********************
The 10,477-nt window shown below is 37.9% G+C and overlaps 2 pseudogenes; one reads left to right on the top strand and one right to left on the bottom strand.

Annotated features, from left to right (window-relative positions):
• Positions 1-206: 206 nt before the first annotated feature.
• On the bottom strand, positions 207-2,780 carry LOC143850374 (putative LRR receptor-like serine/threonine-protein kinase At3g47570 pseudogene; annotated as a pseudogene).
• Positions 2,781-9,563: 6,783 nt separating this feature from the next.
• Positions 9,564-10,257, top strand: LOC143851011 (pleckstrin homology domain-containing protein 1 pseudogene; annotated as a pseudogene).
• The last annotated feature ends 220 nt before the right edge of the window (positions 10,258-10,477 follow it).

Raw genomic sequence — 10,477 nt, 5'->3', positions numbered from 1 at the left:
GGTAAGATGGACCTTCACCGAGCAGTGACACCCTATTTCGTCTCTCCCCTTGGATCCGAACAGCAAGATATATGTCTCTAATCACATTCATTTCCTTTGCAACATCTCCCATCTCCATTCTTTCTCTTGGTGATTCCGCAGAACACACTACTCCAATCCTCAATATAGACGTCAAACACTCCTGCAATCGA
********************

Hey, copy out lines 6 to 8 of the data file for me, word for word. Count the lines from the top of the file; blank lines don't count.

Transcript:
• Positions 9,564-10,257, top strand: LOC143851011 (pleckstrin homology domain-containing protein 1 pseudogene; annotated as a pseudogene).
• The last annotated feature ends 220 nt before the right edge of the window (positions 10,258-10,477 follow it).

Raw genomic sequence — 10,477 nt, 5'->3', positions numbered from 1 at the left: